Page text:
Beau? The Portuguese Water Dog? Sound Familiar? My dog is the same exact breed and similarly named to the Obama’s dog, Bo, though the similarities stop there. Side note: we had him before the Obama’s did, I swear. Though he was the “first” Beau, he is certainly no first dog. Regality, obedience and manners are not attributes that our Beau has been blessed with, but we love him anyway.
Though he is now 7 years old, about 49 in dog years, he is none the wiser. Beauregard, Beau, Beaud-y, Bro, Roe, Rody. These have all become names that he (does not) answer to. The real issue here was naming a dog whose name rhymes with the word “No”. How do you train a puppy using commands like “NO” when he assumes you’re just calling him to get his attention? You don’t, that’s how. Petsmart training proved to be disastrous when he decided to show the world that he could live up to the potential of his ancestors who worked on the fishing boats in Portugal, by sitting in the communal water bowl. The shame.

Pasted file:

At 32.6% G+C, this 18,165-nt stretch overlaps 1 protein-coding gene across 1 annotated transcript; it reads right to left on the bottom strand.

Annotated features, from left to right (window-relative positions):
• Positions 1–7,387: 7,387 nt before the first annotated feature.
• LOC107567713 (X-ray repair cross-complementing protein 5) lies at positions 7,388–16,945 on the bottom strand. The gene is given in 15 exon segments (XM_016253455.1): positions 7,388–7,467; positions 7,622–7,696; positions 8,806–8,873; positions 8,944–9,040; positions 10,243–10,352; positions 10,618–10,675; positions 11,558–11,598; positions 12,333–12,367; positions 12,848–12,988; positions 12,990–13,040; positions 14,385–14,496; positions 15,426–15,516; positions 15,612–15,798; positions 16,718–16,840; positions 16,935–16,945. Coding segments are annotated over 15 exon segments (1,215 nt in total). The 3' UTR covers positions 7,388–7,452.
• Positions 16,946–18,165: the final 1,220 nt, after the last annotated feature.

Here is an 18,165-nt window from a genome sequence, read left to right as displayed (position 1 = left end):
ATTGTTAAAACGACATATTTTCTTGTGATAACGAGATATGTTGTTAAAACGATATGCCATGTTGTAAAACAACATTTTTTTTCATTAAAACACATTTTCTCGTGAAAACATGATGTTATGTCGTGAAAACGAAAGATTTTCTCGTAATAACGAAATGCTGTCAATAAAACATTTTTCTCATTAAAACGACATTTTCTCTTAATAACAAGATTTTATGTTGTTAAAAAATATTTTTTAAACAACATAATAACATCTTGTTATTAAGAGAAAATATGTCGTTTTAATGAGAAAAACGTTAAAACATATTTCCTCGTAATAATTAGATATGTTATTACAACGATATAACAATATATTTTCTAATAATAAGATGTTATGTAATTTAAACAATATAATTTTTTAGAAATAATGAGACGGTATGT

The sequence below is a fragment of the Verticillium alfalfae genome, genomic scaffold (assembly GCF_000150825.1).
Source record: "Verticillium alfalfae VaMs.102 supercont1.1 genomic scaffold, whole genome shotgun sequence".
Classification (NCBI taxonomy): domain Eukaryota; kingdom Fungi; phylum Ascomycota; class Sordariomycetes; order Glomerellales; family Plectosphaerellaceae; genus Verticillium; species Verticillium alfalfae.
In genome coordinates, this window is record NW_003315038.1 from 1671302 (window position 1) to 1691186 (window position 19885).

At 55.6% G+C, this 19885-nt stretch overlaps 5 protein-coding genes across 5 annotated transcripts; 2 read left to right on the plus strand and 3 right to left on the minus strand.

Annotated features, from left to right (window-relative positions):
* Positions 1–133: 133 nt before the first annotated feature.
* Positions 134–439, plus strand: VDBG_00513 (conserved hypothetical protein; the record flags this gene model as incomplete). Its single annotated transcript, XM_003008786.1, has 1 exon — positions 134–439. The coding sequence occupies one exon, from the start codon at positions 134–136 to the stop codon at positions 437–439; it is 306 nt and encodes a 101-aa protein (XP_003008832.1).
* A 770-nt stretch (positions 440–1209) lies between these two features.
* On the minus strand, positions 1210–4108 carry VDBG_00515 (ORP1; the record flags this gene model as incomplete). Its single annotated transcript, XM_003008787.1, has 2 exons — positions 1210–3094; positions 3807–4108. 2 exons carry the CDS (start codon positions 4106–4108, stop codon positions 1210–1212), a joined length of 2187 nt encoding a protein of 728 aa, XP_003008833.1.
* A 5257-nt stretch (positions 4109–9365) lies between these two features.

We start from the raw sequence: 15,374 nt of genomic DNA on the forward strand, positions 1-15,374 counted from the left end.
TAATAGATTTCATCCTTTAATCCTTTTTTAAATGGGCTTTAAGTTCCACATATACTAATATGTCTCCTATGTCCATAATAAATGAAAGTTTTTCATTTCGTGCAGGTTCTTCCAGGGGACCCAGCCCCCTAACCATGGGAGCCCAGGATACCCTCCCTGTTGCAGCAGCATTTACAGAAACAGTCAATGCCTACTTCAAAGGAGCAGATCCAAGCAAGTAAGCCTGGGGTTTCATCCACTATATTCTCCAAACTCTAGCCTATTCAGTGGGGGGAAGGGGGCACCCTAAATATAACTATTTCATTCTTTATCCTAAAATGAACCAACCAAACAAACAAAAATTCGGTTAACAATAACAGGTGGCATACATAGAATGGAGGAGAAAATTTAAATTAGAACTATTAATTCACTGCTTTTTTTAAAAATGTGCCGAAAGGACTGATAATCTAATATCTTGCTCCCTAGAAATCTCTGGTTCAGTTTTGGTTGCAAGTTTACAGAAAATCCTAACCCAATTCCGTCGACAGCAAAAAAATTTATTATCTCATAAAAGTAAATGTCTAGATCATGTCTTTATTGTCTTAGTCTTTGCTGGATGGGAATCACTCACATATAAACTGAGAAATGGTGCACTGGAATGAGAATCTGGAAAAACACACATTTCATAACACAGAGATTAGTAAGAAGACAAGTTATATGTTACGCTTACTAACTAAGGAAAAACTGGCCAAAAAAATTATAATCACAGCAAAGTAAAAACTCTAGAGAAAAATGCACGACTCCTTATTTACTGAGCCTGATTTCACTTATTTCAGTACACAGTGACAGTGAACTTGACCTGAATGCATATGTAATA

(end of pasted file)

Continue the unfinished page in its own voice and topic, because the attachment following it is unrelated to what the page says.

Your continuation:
The runt of his litter (naturally) Beau was a surprise from my Dad. This now 85-pound monstrosity was once a little white fluff that resembled a lamb and was small enough to fit in your lap. His size does not stop him now, because why would it? He will launch himself at you full throttle and squeeze up onto the armchair to snuggle. The weight and body heat become so unbearable that you have no choice but to surrender your seat and relocate. Maybe he is the smart one after all.
I once witnessed him walk into the living room, look back and forth from one armchair to another, sigh, and finally make his choice of where he would park it for the next two hours to nap. Let me just clarify…THAT WAS THE HARDEST DECISION OF HIS DAY. Can you just imagine what life would be like if one of the hardest decisions of your day would be where you wanted to take a nap?